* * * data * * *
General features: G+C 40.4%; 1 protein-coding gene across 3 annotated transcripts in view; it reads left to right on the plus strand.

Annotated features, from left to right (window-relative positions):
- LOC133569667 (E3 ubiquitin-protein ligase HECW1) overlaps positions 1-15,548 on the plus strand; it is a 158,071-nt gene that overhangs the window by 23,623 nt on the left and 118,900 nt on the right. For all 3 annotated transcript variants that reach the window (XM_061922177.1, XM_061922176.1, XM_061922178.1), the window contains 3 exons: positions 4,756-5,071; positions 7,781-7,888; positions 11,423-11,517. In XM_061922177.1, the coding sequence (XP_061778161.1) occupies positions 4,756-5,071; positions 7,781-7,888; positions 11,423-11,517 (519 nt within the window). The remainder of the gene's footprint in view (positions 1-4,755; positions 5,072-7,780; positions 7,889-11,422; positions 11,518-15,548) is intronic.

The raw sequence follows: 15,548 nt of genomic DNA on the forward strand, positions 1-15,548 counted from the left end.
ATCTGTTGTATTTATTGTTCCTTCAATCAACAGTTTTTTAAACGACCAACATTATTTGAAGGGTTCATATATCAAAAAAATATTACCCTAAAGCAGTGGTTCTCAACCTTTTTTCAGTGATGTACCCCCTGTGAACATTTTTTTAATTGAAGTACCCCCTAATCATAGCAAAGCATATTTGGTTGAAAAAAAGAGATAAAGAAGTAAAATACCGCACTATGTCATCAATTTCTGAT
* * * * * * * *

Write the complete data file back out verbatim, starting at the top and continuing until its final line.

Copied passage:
General features: G+C 40.4%; 1 protein-coding gene across 3 annotated transcripts in view; it reads left to right on the plus strand.

Annotated features, from left to right (window-relative positions):
- LOC133569667 (E3 ubiquitin-protein ligase HECW1) overlaps positions 1-15,548 on the plus strand; it is a 158,071-nt gene that overhangs the window by 23,623 nt on the left and 118,900 nt on the right. For all 3 annotated transcript variants that reach the window (XM_061922177.1, XM_061922176.1, XM_061922178.1), the window contains 3 exons: positions 4,756-5,071; positions 7,781-7,888; positions 11,423-11,517. In XM_061922177.1, the coding sequence (XP_061778161.1) occupies positions 4,756-5,071; positions 7,781-7,888; positions 11,423-11,517 (519 nt within the window). The remainder of the gene's footprint in view (positions 1-4,755; positions 5,072-7,780; positions 7,889-11,422; positions 11,518-15,548) is intronic.

The raw sequence follows: 15,548 nt of genomic DNA on the forward strand, positions 1-15,548 counted from the left end.
ATCTGTTGTATTTATTGTTCCTTCAATCAACAGTTTTTTAAACGACCAACATTATTTGAAGGGTTCATATATCAAAAAAATATTACCCTAAAGCAGTGGTTCTCAACCTTTTTTCAGTGATGTACCCCCTGTGAACATTTTTTTAATTGAAGTACCCCCTAATCATAGCAAAGCATATTTGGTTGAAAAAAAGAGATAAAGAAGTAAAATACCGCACTATGTCATCAATTTCTGAT